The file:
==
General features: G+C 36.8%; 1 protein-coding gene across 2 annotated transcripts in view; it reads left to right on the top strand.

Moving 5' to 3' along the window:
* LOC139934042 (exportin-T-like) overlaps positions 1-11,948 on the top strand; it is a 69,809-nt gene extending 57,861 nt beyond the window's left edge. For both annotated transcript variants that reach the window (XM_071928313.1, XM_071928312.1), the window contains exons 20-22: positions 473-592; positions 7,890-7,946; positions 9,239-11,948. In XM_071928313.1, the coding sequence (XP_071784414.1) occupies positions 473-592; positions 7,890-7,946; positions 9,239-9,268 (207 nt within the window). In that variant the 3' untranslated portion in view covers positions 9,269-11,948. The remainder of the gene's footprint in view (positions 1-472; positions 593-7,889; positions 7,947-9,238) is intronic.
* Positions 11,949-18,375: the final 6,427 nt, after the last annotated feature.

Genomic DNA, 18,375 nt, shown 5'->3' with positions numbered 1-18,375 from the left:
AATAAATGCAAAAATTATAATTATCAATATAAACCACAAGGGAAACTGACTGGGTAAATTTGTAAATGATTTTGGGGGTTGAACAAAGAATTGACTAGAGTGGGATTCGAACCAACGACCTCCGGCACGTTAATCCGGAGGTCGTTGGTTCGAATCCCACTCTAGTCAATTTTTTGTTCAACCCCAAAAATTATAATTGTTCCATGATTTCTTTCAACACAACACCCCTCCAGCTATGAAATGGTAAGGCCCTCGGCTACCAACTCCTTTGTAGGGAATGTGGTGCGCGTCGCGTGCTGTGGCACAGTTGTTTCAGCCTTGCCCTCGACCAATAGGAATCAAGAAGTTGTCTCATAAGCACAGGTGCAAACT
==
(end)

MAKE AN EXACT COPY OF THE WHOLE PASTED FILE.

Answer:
General features: G+C 36.8%; 1 protein-coding gene across 2 annotated transcripts in view; it reads left to right on the top strand.

Moving 5' to 3' along the window:
* LOC139934042 (exportin-T-like) overlaps positions 1-11,948 on the top strand; it is a 69,809-nt gene extending 57,861 nt beyond the window's left edge. For both annotated transcript variants that reach the window (XM_071928313.1, XM_071928312.1), the window contains exons 20-22: positions 473-592; positions 7,890-7,946; positions 9,239-11,948. In XM_071928313.1, the coding sequence (XP_071784414.1) occupies positions 473-592; positions 7,890-7,946; positions 9,239-9,268 (207 nt within the window). In that variant the 3' untranslated portion in view covers positions 9,269-11,948. The remainder of the gene's footprint in view (positions 1-472; positions 593-7,889; positions 7,947-9,238) is intronic.
* Positions 11,949-18,375: the final 6,427 nt, after the last annotated feature.

Genomic DNA, 18,375 nt, shown 5'->3' with positions numbered 1-18,375 from the left:
AATAAATGCAAAAATTATAATTATCAATATAAACCACAAGGGAAACTGACTGGGTAAATTTGTAAATGATTTTGGGGGTTGAACAAAGAATTGACTAGAGTGGGATTCGAACCAACGACCTCCGGCACGTTAATCCGGAGGTCGTTGGTTCGAATCCCACTCTAGTCAATTTTTTGTTCAACCCCAAAAATTATAATTGTTCCATGATTTCTTTCAACACAACACCCCTCCAGCTATGAAATGGTAAGGCCCTCGGCTACCAACTCCTTTGTAGGGAATGTGGTGCGCGTCGCGTGCTGTGGCACAGTTGTTTCAGCCTTGCCCTCGACCAATAGGAATCAAGAAGTTGTCTCATAAGCACAGGTGCAAACT